After the successful debut of Horizon Zero Dawn, the next major Sony first-party PC release is Days Gone -- and it’s out May 19. Alongside support for keyboard and mouse input plus a wider range of controllers the PC version will also support UltraWide displays, unlocked frame-rates, and higher detail options for those rocking a powerful RGB-lit rig.

The game made its PlayStation 4 debut back in 2019 as a new IP so it’s still relatively fresh in the minds of gamers. Though, based on recent reports a sequel is unlikely, with the creative director and writer of Days Gone taking to game designer David Jaffe’s YouTube interview show to proclaim that although sales were good, initial full-price sales are what matters most. “If you love a game, buy it at fucking full price.”

Anyway, here’s the Days Gone PC trailer where we get to see bigger draw distances and more details in the game’s impressive forest setting.


Step into the dirt flecked shoes of former outlaw biker Deacon St. John, a bounty hunter trying to find a reason to live in a land surrounded by death. Scavenge through abandoned settlements for equipment to craft valuable items and weapons, or take your chances with other survivors trying to eke out a living through fair trade… or more violent means.

And with that the Minimum and Recommended specs for the game are as follows:

Minimum
    OS: Windows 10 64-bit
    Processor: Intel Core i5-2500K@3.3GHz or AMD FX 6300@3.5GHz
    Memory: 8 GB RAM
    Graphics: Nvidia GeForce GTX 780 (3 GB) or AMD Radeon R9 290 (4 GB)
    DirectX: Version 11
    Storage: 70 GB available space
    Additional Notes: Though not required, SSD for storage and 16 GB of memory is recommended

Recommended
    OS: Windows 10 64-bit
    Processor: Intel Core i7-4770K@3.5GHz or Ryzen 5 1500X@3.5GHz
    Memory: 16 GB RAM
    Graphics: Nvidia GeForce GTX 1060 (6 GB) or AMD Radeon RX 580 (8 GB)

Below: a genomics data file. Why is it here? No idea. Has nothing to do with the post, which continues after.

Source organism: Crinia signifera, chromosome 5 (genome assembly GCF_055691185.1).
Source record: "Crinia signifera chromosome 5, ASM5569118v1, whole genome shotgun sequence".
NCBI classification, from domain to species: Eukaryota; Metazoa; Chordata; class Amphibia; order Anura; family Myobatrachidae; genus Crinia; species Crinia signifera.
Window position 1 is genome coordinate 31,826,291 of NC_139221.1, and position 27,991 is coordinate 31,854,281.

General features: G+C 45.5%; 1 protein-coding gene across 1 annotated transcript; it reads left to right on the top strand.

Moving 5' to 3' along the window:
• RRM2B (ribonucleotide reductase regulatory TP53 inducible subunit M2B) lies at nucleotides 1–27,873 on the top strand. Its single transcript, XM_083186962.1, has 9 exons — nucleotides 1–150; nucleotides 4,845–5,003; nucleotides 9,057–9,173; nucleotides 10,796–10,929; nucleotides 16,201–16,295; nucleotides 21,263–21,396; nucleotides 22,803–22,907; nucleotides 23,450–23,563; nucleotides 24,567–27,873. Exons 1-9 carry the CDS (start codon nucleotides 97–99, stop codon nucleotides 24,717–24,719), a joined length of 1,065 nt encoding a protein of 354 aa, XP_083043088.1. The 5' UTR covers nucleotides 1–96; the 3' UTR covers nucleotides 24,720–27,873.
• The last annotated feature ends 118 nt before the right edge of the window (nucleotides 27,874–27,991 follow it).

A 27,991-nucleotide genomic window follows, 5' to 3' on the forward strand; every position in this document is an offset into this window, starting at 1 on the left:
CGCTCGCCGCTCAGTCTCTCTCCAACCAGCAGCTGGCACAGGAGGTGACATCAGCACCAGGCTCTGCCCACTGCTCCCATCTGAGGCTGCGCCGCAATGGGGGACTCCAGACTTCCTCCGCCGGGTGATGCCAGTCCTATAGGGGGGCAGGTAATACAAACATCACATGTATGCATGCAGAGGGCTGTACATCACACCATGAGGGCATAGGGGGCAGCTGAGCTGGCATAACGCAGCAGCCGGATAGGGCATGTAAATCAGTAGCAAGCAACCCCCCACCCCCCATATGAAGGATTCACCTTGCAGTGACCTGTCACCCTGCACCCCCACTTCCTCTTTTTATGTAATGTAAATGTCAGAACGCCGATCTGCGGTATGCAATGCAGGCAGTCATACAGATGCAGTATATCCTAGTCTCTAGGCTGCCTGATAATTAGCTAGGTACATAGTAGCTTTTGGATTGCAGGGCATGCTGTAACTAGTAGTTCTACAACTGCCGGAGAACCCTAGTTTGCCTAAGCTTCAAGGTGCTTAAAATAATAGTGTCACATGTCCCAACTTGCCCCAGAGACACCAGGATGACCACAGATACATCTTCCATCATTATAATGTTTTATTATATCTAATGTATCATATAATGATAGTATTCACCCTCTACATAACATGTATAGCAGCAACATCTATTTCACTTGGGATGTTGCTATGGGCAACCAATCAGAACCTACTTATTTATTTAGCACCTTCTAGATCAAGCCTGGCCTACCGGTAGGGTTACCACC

DirectX: Version 11
    Storage: 70 GB available space
    Additional Notes: Though not required, SSD for storage is recommended

Days Gone is set to hit Steam and the Epic Games Store.
Thursday, 25 February 2021
Post by KostaAndreadis @ 01:10pm 25/02/21 | 0 Comments
Yesterday we got word that more first-party Sony titles will be coming to PC - with Days Gone being one of the first PlayStation Exclusives to make the trek this year. With the release date set for Spring 2021 (aka Autumn), the Steam Page for the game is now live providing early info on what to expect from the port.

As per the excellent Horizon Zero Dawn PC port, Days Gone will support ultra-wide monitors/displays, unlocked frame-rates, and improved graphics. Although no technical info is provided there the listing has "increased level of details, field of view, and foliage draw distances" as some of the things we can expect.

If you;re unfamiliar with the post-apocalyptic open-world zombie action of Days Gone, here's the launch trailer and synopsis.


Days Gone is an open-world action-adventure game set in a harsh wilderness two years after a devastating global pandemic.

Step into the dirt flecked shoes of former outlaw biker Deacon St. John, a bounty hunter trying to find a reason to live in a land surrounded by death. Scavenge through abandoned settlements for equipment to craft valuable items and weapons, or take your chances with other survivors trying to eke out a living through fair trade… or more violent means.

Steam also lists hardware requirements for the release as follows, and they're fairly modest too:
MINIMUM
OS: Windows 10 64-bit
Processor: Intel Core i5-2500K@3.3GHz or AMD FX 6300@3.5GHz
Memory: 8 GB RAM
Graphics: Nvidia GeForce GTX 780 (3 GB) or AMD Radeon R9 290 (4 GB)
DirectX: Version 11
Storage: 70 GB available space
Additional Notes: SSD for storage and 16 GB of memory is recommended

RECOMMENDED
Requires a 64-bit processor and operating system
OS: Windows 10 64-bits
Processor: Intel Core i7-4770K@3.5GHz or Ryzen 5 1500X@3.5GHz
Memory: 16 GB RAM
Graphics: Nvidia GeForce GTX 1060 (6 GB) or AMD Radeon RX 580 (8 GB)
DirectX: Version 11
Storage: 70 GB available space
Additional Notes: SSD for storage is recommended



GAME TRIVIA - Did You Know?

Days Gone's Deacon St. John isn't the first 'bad boy' to cruise the roads clad in leather on a sweet, sweet ride. No. The first bad boy to lay claim to Lonestar Rider Pioneer™ status is an international television and TV movie treasure. We talk, of course, of The Fonz.

Happy Days' The Fonz (played by Henry Winkler) had his own arcade cabinet "Fonz" released in 1976 by SEGA, advertised as "TV's Hottest Name. Your Hottest Game."

Now that's jumping the shark.

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Wednesday, 24 February 2021
Post by KostaAndreadis @ 01:12pm 24/02/21 | 0 Comments
Last year Sony brought the previously PlayStation-only Horizon Zero Dawn to PC in spectacular fashion - taking full advantage of high-end hardware and visual effects. We loved it. In a new interview over at GQ, PlayStation President and CEO Jim Ryan noted that a "whole slate" of more titles are coming -- starting with Days Gone this Autumn.